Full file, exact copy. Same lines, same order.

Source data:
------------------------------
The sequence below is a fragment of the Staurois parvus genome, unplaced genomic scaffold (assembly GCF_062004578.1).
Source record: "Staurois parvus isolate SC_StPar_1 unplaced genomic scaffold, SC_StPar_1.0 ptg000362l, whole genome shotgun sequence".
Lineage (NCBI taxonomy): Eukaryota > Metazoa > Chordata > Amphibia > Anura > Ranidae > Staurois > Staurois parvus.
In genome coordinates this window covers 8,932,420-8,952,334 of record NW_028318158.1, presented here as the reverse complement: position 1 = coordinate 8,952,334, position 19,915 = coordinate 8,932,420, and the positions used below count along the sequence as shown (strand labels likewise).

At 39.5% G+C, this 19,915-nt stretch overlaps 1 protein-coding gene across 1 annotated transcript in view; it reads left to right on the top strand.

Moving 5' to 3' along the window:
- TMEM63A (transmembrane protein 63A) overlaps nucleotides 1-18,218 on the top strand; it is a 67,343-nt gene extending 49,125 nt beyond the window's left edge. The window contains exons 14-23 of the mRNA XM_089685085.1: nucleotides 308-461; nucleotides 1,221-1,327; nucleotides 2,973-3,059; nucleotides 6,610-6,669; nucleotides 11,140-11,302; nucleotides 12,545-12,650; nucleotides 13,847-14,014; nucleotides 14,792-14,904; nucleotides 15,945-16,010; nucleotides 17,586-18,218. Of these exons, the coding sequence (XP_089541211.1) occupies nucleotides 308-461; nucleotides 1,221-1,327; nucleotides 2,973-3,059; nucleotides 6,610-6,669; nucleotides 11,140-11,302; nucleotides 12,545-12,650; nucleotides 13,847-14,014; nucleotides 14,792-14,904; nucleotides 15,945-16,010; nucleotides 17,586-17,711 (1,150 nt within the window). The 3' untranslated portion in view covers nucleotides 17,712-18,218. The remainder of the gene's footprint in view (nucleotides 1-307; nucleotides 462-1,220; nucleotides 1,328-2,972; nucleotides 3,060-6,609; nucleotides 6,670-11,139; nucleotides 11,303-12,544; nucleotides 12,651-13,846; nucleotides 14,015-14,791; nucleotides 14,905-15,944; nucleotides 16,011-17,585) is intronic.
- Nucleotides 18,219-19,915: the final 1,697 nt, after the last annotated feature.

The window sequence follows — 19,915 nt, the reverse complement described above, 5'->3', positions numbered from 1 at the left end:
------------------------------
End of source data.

The sequence below is a fragment of the Staurois parvus genome, unplaced genomic scaffold (assembly GCF_062004578.1).
Source record: "Staurois parvus isolate SC_StPar_1 unplaced genomic scaffold, SC_StPar_1.0 ptg000362l, whole genome shotgun sequence".
Lineage (NCBI taxonomy): Eukaryota > Metazoa > Chordata > Amphibia > Anura > Ranidae > Staurois > Staurois parvus.
In genome coordinates this window covers 8,932,420-8,952,334 of record NW_028318158.1, presented here as the reverse complement: position 1 = coordinate 8,952,334, position 19,915 = coordinate 8,932,420, and the positions used below count along the sequence as shown (strand labels likewise).

At 39.5% G+C, this 19,915-nt stretch overlaps 1 protein-coding gene across 1 annotated transcript in view; it reads left to right on the top strand.

Moving 5' to 3' along the window:
- TMEM63A (transmembrane protein 63A) overlaps nucleotides 1-18,218 on the top strand; it is a 67,343-nt gene extending 49,125 nt beyond the window's left edge. The window contains exons 14-23 of the mRNA XM_089685085.1: nucleotides 308-461; nucleotides 1,221-1,327; nucleotides 2,973-3,059; nucleotides 6,610-6,669; nucleotides 11,140-11,302; nucleotides 12,545-12,650; nucleotides 13,847-14,014; nucleotides 14,792-14,904; nucleotides 15,945-16,010; nucleotides 17,586-18,218. Of these exons, the coding sequence (XP_089541211.1) occupies nucleotides 308-461; nucleotides 1,221-1,327; nucleotides 2,973-3,059; nucleotides 6,610-6,669; nucleotides 11,140-11,302; nucleotides 12,545-12,650; nucleotides 13,847-14,014; nucleotides 14,792-14,904; nucleotides 15,945-16,010; nucleotides 17,586-17,711 (1,150 nt within the window). The 3' untranslated portion in view covers nucleotides 17,712-18,218. The remainder of the gene's footprint in view (nucleotides 1-307; nucleotides 462-1,220; nucleotides 1,328-2,972; nucleotides 3,060-6,609; nucleotides 6,670-11,139; nucleotides 11,303-12,544; nucleotides 12,651-13,846; nucleotides 14,015-14,791; nucleotides 14,905-15,944; nucleotides 16,011-17,585) is intronic.
- Nucleotides 18,219-19,915: the final 1,697 nt, after the last annotated feature.

The window sequence follows — 19,915 nt, the reverse complement described above, 5'->3', positions numbered from 1 at the left end: